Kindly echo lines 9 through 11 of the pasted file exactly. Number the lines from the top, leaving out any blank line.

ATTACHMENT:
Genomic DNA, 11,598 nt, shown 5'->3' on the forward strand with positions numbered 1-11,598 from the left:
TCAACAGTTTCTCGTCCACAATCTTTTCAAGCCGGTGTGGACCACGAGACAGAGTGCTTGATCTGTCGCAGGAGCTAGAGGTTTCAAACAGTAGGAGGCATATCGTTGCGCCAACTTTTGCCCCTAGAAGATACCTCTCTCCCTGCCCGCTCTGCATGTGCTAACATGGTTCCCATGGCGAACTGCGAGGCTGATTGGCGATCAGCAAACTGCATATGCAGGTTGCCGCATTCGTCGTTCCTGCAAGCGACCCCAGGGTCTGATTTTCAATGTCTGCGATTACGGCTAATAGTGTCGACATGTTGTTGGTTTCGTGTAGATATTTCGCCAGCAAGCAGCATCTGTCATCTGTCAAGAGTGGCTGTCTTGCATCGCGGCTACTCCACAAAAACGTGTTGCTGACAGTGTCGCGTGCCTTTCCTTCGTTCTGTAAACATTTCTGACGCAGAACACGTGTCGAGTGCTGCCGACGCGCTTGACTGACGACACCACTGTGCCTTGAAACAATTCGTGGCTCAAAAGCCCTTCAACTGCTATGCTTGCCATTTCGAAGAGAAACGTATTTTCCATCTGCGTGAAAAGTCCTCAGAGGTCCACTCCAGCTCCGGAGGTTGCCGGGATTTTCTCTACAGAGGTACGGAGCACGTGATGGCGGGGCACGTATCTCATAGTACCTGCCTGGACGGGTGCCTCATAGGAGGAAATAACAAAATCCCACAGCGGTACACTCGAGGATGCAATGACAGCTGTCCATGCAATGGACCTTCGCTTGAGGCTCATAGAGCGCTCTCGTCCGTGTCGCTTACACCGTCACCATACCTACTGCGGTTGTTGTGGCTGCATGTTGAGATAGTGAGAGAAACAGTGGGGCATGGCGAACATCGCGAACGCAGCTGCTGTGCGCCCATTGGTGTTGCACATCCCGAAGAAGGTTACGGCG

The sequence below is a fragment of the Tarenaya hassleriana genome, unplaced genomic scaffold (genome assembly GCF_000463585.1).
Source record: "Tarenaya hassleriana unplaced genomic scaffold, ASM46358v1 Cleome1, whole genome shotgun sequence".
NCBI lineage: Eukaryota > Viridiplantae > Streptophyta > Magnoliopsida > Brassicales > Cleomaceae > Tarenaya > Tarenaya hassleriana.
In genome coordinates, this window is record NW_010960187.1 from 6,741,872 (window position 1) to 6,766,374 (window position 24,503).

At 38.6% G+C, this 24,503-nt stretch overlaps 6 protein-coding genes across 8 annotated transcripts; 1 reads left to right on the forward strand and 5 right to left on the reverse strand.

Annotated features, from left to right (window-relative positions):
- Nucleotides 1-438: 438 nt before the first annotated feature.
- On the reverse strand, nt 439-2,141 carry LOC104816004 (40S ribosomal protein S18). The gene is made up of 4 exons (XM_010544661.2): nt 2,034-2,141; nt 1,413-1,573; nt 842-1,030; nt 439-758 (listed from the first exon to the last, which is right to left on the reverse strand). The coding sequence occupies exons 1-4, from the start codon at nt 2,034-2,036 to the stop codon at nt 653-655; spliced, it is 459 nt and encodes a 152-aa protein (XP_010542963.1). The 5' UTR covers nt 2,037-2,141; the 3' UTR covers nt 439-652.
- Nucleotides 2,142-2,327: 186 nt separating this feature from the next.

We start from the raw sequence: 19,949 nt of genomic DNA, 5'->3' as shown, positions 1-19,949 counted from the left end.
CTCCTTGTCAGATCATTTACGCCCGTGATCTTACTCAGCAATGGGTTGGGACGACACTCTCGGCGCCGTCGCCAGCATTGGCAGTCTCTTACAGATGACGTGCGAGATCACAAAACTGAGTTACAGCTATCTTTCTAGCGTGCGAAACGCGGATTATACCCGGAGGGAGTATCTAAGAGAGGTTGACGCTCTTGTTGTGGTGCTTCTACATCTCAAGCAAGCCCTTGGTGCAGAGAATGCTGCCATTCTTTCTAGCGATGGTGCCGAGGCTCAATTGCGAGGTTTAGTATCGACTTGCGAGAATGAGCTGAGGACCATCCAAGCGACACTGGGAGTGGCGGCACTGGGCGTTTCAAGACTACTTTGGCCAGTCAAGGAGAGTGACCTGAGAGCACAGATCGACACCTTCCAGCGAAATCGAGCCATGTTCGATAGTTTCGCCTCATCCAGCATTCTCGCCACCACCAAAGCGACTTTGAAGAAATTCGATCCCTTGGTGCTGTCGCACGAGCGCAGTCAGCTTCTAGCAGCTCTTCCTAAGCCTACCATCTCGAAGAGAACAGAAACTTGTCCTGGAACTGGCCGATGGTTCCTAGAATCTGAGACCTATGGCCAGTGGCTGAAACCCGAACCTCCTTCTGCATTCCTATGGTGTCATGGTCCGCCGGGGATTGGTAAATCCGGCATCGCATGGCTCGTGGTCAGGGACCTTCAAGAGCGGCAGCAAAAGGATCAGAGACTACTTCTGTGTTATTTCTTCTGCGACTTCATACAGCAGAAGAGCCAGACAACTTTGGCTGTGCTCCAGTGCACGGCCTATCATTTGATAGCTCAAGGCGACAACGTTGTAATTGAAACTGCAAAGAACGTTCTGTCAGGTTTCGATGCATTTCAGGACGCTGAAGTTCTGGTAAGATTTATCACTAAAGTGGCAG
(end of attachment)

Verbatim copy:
- Nucleotides 1-438: 438 nt before the first annotated feature.
- On the reverse strand, nt 439-2,141 carry LOC104816004 (40S ribosomal protein S18). The gene is made up of 4 exons (XM_010544661.2): nt 2,034-2,141; nt 1,413-1,573; nt 842-1,030; nt 439-758 (listed from the first exon to the last, which is right to left on the reverse strand). The coding sequence occupies exons 1-4, from the start codon at nt 2,034-2,036 to the stop codon at nt 653-655; spliced, it is 459 nt and encodes a 152-aa protein (XP_010542963.1). The 5' UTR covers nt 2,037-2,141; the 3' UTR covers nt 439-652.
- Nucleotides 2,142-2,327: 186 nt separating this feature from the next.